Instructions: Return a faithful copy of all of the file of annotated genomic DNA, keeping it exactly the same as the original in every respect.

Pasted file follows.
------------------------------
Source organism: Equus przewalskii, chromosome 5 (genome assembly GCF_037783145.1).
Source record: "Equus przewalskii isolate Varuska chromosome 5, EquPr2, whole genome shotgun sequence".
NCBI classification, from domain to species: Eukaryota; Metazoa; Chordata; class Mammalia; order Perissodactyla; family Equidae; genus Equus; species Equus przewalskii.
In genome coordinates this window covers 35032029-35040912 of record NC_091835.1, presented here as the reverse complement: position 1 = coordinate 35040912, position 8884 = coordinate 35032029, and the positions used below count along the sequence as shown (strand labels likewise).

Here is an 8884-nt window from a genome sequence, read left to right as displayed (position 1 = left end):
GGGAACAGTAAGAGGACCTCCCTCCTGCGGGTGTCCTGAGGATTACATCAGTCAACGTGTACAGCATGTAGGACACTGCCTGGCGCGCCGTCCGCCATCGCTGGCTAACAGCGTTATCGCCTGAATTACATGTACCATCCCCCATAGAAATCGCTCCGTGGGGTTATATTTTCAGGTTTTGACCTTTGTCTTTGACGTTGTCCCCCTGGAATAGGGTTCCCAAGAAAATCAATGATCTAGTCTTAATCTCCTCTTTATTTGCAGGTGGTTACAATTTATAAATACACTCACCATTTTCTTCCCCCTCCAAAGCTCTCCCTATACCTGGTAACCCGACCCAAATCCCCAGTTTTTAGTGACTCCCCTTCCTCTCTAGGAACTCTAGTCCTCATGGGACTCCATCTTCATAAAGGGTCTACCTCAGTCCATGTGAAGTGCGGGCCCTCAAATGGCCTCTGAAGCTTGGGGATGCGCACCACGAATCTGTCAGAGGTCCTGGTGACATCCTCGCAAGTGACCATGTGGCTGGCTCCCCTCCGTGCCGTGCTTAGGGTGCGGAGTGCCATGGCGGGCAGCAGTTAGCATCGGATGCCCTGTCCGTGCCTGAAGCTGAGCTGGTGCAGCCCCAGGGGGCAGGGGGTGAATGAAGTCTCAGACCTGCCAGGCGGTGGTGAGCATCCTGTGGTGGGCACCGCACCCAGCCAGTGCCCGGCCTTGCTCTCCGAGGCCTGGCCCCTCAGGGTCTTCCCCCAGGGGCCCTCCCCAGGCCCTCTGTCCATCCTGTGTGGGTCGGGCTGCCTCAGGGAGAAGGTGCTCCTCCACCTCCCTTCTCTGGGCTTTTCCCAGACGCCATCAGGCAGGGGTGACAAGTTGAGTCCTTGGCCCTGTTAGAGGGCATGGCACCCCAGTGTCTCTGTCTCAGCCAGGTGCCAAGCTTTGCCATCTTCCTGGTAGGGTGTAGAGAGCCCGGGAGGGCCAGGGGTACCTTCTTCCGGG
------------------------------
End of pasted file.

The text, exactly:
Source organism: Equus przewalskii, chromosome 5 (genome assembly GCF_037783145.1).
Source record: "Equus przewalskii isolate Varuska chromosome 5, EquPr2, whole genome shotgun sequence".
NCBI classification, from domain to species: Eukaryota; Metazoa; Chordata; class Mammalia; order Perissodactyla; family Equidae; genus Equus; species Equus przewalskii.
In genome coordinates this window covers 35032029-35040912 of record NC_091835.1, presented here as the reverse complement: position 1 = coordinate 35040912, position 8884 = coordinate 35032029, and the positions used below count along the sequence as shown (strand labels likewise).

Here is an 8884-nt window from a genome sequence, read left to right as displayed (position 1 = left end):
GGGAACAGTAAGAGGACCTCCCTCCTGCGGGTGTCCTGAGGATTACATCAGTCAACGTGTACAGCATGTAGGACACTGCCTGGCGCGCCGTCCGCCATCGCTGGCTAACAGCGTTATCGCCTGAATTACATGTACCATCCCCCATAGAAATCGCTCCGTGGGGTTATATTTTCAGGTTTTGACCTTTGTCTTTGACGTTGTCCCCCTGGAATAGGGTTCCCAAGAAAATCAATGATCTAGTCTTAATCTCCTCTTTATTTGCAGGTGGTTACAATTTATAAATACACTCACCATTTTCTTCCCCCTCCAAAGCTCTCCCTATACCTGGTAACCCGACCCAAATCCCCAGTTTTTAGTGACTCCCCTTCCTCTCTAGGAACTCTAGTCCTCATGGGACTCCATCTTCATAAAGGGTCTACCTCAGTCCATGTGAAGTGCGGGCCCTCAAATGGCCTCTGAAGCTTGGGGATGCGCACCACGAATCTGTCAGAGGTCCTGGTGACATCCTCGCAAGTGACCATGTGGCTGGCTCCCCTCCGTGCCGTGCTTAGGGTGCGGAGTGCCATGGCGGGCAGCAGTTAGCATCGGATGCCCTGTCCGTGCCTGAAGCTGAGCTGGTGCAGCCCCAGGGGGCAGGGGGTGAATGAAGTCTCAGACCTGCCAGGCGGTGGTGAGCATCCTGTGGTGGGCACCGCACCCAGCCAGTGCCCGGCCTTGCTCTCCGAGGCCTGGCCCCTCAGGGTCTTCCCCCAGGGGCCCTCCCCAGGCCCTCTGTCCATCCTGTGTGGGTCGGGCTGCCTCAGGGAGAAGGTGCTCCTCCACCTCCCTTCTCTGGGCTTTTCCCAGACGCCATCAGGCAGGGGTGACAAGTTGAGTCCTTGGCCCTGTTAGAGGGCATGGCACCCCAGTGTCTCTGTCTCAGCCAGGTGCCAAGCTTTGCCATCTTCCTGGTAGGGTGTAGAGAGCCCGGGAGGGCCAGGGGTACCTTCTTCCGGG